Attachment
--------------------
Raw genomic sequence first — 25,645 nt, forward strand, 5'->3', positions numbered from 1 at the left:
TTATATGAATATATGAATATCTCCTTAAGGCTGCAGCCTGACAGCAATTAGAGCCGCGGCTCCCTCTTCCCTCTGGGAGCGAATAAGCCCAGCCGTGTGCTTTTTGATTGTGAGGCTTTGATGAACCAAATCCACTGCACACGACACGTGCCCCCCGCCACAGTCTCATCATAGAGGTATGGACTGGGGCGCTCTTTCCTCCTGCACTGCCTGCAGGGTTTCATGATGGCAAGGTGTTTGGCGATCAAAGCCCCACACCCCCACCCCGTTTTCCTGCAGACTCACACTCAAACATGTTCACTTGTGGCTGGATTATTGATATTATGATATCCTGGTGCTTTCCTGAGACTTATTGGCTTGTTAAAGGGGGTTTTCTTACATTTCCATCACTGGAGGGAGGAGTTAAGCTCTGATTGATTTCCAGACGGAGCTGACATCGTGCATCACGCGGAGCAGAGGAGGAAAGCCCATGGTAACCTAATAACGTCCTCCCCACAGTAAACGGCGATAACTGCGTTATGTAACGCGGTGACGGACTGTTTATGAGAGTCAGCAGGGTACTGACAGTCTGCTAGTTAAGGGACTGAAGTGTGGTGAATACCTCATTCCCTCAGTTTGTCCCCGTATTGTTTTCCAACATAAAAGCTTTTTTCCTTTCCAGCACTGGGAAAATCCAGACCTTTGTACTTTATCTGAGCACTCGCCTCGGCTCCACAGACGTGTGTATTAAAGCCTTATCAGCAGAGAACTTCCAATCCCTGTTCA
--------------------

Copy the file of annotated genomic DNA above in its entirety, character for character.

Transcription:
Raw genomic sequence first — 25,645 nt, forward strand, 5'->3', positions numbered from 1 at the left:
TTATATGAATATATGAATATCTCCTTAAGGCTGCAGCCTGACAGCAATTAGAGCCGCGGCTCCCTCTTCCCTCTGGGAGCGAATAAGCCCAGCCGTGTGCTTTTTGATTGTGAGGCTTTGATGAACCAAATCCACTGCACACGACACGTGCCCCCCGCCACAGTCTCATCATAGAGGTATGGACTGGGGCGCTCTTTCCTCCTGCACTGCCTGCAGGGTTTCATGATGGCAAGGTGTTTGGCGATCAAAGCCCCACACCCCCACCCCGTTTTCCTGCAGACTCACACTCAAACATGTTCACTTGTGGCTGGATTATTGATATTATGATATCCTGGTGCTTTCCTGAGACTTATTGGCTTGTTAAAGGGGGTTTTCTTACATTTCCATCACTGGAGGGAGGAGTTAAGCTCTGATTGATTTCCAGACGGAGCTGACATCGTGCATCACGCGGAGCAGAGGAGGAAAGCCCATGGTAACCTAATAACGTCCTCCCCACAGTAAACGGCGATAACTGCGTTATGTAACGCGGTGACGGACTGTTTATGAGAGTCAGCAGGGTACTGACAGTCTGCTAGTTAAGGGACTGAAGTGTGGTGAATACCTCATTCCCTCAGTTTGTCCCCGTATTGTTTTCCAACATAAAAGCTTTTTTCCTTTCCAGCACTGGGAAAATCCAGACCTTTGTACTTTATCTGAGCACTCGCCTCGGCTCCACAGACGTGTGTATTAAAGCCTTATCAGCAGAGAACTTCCAATCCCTGTTCA